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Information on this site is for educational purposes only and is not intended as legal advice. If you have a legal problem, consult your institutional counsel or an attorney licensed to practice law in your state. Information and views presented in this blog are solely those of the individual contributors and not their employers.

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An Email Policy (or Police): A Debate Clouded by Many Factors

In today’s issue of Inside Higher Ed, Scott Jaschik illustrates the difficulties that public colleges/universities face when developing E-mail policies.  The article reports on the specific tensions at the University of Illinois at Urbana-Champaign as a great “case study”.  Jaschik delineates some of the arguments with respect to privacy, free speech, and university policies prohibiting political campaigning on the university dime (which the latter are usually outgrowths of state law).  By the way, just last year, a Washington state appellate court ruled that a public college had sufficient grounds to terminate a faculty member when an instructor at a public community college in Washington when she sent e-mails to other faculty members urging them to contact legislators about approving two legislative bills that would afford tenure-like protections to part-time public college faculty. See Knudsen v. Wash. State Executive Ethics Bd., 235 P.3d 835 (Wash. Ct. App. 2010).

Now that I just pointed out the challenges surrounding the construction of a university e-mail policy, I have to raise the next e-tech issue, which is whether there should be a social media policy, and if so, what language might it include.  This policy is likely to generate much more debate in the legal and educational communities than the e-mail policies.


Please deposit urine here ... and attend classes there ...

According to a Sioux City Journal article, Linn State Technical College, a 2-year public college in Missouri, has a policy allowing the school to drug test all its students.  As the article noted, this policy might be the widest reaching mandatory drug-testing policy. 

I checked out the information on the College website.  The College justifies its drug testing program in pursuit of its mission.  Specifically, it states: “This program supports the LSTC mission to ‘prepare students for profitable employment and a life of learning,” by guiding students in the development of safe workplace habits.”  Thus, the College believes that it is preparing its students for the workplace, which in many instances also requires drug testing. 

So what happens when a student fails to participate?  The student is withdrawn from the school.  What happens when a student has a positive test?  The student is placed on probation, and the school requires an educational component – either an online program, which the student must pay for, or learning activities.  Then, the student is subject to a follow-up test.  Failing the second test leads to withdrawal.   

The Linn State Technical College drug testing policy is a Fourth Amendment issue.  In Skinner v. Railway Labor Executives’ Association, 489 U.S. 602 (1989), the U.S. Supreme Court expressed: “it is clear that the collection and testing of urine intrudes upon expectations of privacy that society has long recognized as reasonable …, and … these intrusions must be deemed searches under the Fourth Amendment” (Id. at 617).  Generally speaking, that informs us the policy is subject to the Fourth Amendment.  The next step is to determine the rule directing us on the parameters of a drug testing policy.  The Court in Skinner did.  The Court indicated that “[i]n limited circumstances, where the privacy interests implicated by the search are minimal, and where an important governmental interest furthered by the intrusion would be placed in jeopardy by a requirement of individualized suspicion, a search may be reasonable despite the absence of such suspicion” (Id. at 625).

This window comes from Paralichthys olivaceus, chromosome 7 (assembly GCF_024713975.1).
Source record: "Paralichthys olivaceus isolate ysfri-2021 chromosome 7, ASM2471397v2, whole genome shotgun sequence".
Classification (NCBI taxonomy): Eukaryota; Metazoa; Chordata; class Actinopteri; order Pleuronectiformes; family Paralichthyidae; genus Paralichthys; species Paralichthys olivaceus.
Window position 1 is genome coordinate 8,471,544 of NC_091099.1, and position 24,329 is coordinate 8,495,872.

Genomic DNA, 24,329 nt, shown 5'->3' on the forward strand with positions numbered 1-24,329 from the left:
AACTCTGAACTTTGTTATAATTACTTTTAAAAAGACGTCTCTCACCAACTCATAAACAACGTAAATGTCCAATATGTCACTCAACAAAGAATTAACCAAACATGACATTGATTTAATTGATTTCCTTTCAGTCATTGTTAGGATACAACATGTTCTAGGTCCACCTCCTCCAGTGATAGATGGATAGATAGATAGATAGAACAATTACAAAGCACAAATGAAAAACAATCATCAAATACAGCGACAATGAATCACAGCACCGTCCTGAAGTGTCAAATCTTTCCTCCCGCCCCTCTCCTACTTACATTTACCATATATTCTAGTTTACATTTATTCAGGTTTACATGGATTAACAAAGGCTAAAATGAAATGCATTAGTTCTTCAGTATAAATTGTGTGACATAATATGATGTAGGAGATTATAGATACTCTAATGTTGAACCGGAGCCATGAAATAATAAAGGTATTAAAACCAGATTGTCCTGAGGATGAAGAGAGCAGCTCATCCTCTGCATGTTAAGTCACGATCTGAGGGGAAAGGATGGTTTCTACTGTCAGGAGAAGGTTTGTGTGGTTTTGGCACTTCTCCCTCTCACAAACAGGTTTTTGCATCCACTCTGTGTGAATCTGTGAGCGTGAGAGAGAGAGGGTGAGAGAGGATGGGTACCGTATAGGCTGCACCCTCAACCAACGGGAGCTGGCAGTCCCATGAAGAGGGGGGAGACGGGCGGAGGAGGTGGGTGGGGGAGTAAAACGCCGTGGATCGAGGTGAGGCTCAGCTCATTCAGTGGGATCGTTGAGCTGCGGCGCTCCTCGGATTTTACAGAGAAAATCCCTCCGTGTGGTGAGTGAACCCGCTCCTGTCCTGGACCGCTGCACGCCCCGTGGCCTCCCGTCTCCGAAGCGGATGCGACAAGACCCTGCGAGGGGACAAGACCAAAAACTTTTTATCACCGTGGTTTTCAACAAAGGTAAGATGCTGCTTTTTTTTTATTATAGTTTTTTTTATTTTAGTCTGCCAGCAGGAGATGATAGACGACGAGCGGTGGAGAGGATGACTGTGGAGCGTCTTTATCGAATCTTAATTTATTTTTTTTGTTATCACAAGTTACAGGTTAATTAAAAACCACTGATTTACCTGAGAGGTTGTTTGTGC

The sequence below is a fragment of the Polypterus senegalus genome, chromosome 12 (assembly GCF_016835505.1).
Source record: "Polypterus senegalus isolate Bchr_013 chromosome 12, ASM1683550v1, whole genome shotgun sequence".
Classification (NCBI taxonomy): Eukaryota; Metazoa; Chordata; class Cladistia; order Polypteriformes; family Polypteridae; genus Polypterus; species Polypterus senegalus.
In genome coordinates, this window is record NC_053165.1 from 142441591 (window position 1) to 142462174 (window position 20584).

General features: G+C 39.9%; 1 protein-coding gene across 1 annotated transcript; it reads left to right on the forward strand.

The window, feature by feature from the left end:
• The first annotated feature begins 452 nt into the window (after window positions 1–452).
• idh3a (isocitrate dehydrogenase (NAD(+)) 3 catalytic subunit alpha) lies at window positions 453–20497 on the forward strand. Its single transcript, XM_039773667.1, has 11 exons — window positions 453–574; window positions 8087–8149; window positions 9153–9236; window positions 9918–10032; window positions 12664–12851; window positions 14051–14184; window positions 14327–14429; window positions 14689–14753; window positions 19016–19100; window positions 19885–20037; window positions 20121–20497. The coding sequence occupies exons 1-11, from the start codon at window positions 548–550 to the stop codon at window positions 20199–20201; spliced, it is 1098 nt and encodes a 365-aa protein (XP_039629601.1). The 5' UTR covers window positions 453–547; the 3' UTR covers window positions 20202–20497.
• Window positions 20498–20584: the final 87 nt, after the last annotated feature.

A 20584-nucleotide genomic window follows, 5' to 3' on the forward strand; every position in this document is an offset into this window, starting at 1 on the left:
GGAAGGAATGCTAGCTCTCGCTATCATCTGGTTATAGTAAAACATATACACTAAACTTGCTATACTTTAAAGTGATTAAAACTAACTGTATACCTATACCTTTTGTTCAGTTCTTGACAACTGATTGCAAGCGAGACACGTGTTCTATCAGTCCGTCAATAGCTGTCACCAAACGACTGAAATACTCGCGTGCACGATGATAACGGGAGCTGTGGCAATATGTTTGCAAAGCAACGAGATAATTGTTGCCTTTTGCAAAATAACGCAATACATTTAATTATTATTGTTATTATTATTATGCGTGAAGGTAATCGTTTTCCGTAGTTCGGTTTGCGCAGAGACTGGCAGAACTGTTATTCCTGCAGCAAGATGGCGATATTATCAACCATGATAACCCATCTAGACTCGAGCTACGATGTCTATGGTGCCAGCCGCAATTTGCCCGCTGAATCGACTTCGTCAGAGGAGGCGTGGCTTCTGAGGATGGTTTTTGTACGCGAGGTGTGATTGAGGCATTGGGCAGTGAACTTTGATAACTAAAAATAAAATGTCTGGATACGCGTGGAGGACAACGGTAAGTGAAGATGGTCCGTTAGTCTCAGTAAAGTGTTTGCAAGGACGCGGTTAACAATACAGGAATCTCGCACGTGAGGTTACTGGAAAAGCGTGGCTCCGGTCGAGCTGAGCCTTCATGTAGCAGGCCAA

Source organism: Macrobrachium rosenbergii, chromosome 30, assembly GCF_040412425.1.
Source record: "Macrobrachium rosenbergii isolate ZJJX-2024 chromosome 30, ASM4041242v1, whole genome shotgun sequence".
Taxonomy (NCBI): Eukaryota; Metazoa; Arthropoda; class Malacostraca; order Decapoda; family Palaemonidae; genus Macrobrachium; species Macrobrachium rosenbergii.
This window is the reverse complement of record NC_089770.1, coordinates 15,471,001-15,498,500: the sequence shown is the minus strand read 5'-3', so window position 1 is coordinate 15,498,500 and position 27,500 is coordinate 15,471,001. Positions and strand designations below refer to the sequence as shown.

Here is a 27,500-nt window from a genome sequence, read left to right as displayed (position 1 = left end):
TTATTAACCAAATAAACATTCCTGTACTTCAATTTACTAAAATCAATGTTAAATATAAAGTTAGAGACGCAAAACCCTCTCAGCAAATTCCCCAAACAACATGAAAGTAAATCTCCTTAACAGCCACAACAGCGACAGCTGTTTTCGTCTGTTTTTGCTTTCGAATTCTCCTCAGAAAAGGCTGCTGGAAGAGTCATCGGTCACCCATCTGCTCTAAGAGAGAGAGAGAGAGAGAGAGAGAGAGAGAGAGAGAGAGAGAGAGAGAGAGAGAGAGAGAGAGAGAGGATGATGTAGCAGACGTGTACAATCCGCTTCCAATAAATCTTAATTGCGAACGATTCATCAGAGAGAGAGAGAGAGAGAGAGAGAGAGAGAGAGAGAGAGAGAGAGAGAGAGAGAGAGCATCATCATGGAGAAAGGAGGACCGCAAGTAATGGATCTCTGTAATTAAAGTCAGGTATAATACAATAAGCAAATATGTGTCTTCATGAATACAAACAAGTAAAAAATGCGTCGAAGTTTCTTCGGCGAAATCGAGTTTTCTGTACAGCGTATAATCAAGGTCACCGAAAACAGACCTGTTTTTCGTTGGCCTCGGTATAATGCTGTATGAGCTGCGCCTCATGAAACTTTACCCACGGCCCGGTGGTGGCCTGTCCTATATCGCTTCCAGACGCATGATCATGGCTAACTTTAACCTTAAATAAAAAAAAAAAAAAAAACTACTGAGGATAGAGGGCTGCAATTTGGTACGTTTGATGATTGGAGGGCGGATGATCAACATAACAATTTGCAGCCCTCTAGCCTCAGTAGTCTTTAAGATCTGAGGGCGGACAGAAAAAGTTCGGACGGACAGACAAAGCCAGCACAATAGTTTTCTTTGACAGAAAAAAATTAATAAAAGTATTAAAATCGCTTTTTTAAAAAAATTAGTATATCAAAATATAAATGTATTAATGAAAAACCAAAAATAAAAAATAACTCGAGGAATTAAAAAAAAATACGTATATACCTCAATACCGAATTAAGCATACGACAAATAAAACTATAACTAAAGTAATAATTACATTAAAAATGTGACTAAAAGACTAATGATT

Since Skinner, two U.S. Supreme Court cases (i.e., Veronia Sch. Dist. v. Acton, 515 U.S. 646 (1995) and Bd. of Educ. of Indep. Sch. Dist. v. Earls, 536 U.S. 822 (2002)) addressed students’ challenges of drug testing policies.  In both cases, the students were in high school and the policy only applied to students participating in competitive extracurricular activities such as athletic teams.  The Courts in both cases found the policies not in violation of the Fourth Amendment.  In Veronia, the policy instituted random drug testing of student athletes.  The Court articulated three factors to examine to determine the reasonableness of the search – (1) “the privacy interest upon which the search here at issue intrudes” (Id. at 654); “the character of the intrusion that is complained of” (Id. at 658); “the nature and immediacy of the governmental concern at issue here, and the efficacy of this means for meeting … the governmental concern at issue” (Id. at 660).  The Earls case followed the test outlined in Veronia to conclude that a school policy that subjected all students who participated in competitive extracurricular activities. 

The testing at Linn State Technical College involves all students who opt for an education at that institution – not just students who voluntarily participate in co-curricular activities such as intercollegiate athletics.  That type of policy has not been presented to us as a case controversy.  Since the events are very recent, it’s not clear whether anyone will challenge the policy based on the Fourth Amendment.  Further, it’s possible that the policy may violate a state privacy law. 

Right now, what is clear is that the policy seems to reach much further than the typical drug testing policy at U.S. colleges and universities.  

I doubt this policy publicity will go away, so stay tune for more discussions!

While we wait to hear more, let's hope that Linn State has some established administrative practices surrounding record-keeping as well as ensuring the limited use of the urine samples for its stated purposes.